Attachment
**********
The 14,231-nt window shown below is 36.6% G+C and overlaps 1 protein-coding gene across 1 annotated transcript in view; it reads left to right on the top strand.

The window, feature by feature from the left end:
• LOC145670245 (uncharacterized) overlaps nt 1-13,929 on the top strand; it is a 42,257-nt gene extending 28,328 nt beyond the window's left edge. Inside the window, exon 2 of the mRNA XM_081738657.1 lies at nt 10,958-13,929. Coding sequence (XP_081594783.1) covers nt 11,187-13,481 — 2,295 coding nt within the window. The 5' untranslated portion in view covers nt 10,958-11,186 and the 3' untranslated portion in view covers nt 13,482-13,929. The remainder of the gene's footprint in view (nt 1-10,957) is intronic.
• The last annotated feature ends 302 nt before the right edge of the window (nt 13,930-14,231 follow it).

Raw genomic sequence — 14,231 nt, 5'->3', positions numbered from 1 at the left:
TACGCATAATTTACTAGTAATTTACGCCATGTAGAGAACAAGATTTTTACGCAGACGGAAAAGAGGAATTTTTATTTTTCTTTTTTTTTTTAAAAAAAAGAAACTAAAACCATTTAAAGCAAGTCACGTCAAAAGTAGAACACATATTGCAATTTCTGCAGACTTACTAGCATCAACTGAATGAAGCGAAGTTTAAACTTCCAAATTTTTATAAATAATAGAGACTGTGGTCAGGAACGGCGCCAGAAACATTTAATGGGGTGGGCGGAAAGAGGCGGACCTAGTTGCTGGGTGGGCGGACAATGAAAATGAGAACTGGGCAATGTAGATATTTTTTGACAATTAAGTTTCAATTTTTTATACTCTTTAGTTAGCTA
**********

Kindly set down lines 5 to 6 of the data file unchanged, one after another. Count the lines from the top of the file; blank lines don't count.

Raw genomic sequence — 14,231 nt, 5'->3', positions numbered from 1 at the left:
TACGCATAATTTACTAGTAATTTACGCCATGTAGAGAACAAGATTTTTACGCAGACGGAAAAGAGGAATTTTTATTTTTCTTTTTTTTTTTAAAAAAAAGAAACTAAAACCATTTAAAGCAAGTCACGTCAAAAGTAGAACACATATTGCAATTTCTGCAGACTTACTAGCATCAACTGAATGAAGCGAAGTTTAAACTTCCAAATTTTTATAAATAATAGAGACTGTGGTCAGGAACGGCGCCAGAAACATTTAATGGGGTGGGCGGAAAGAGGCGGACCTAGTTGCTGGGTGGGCGGACAATGAAAATGAGAACTGGGCAATGTAGATATTTTTTGACAATTAAGTTTCAATTTTTTATACTCTTTAGTTAGCTA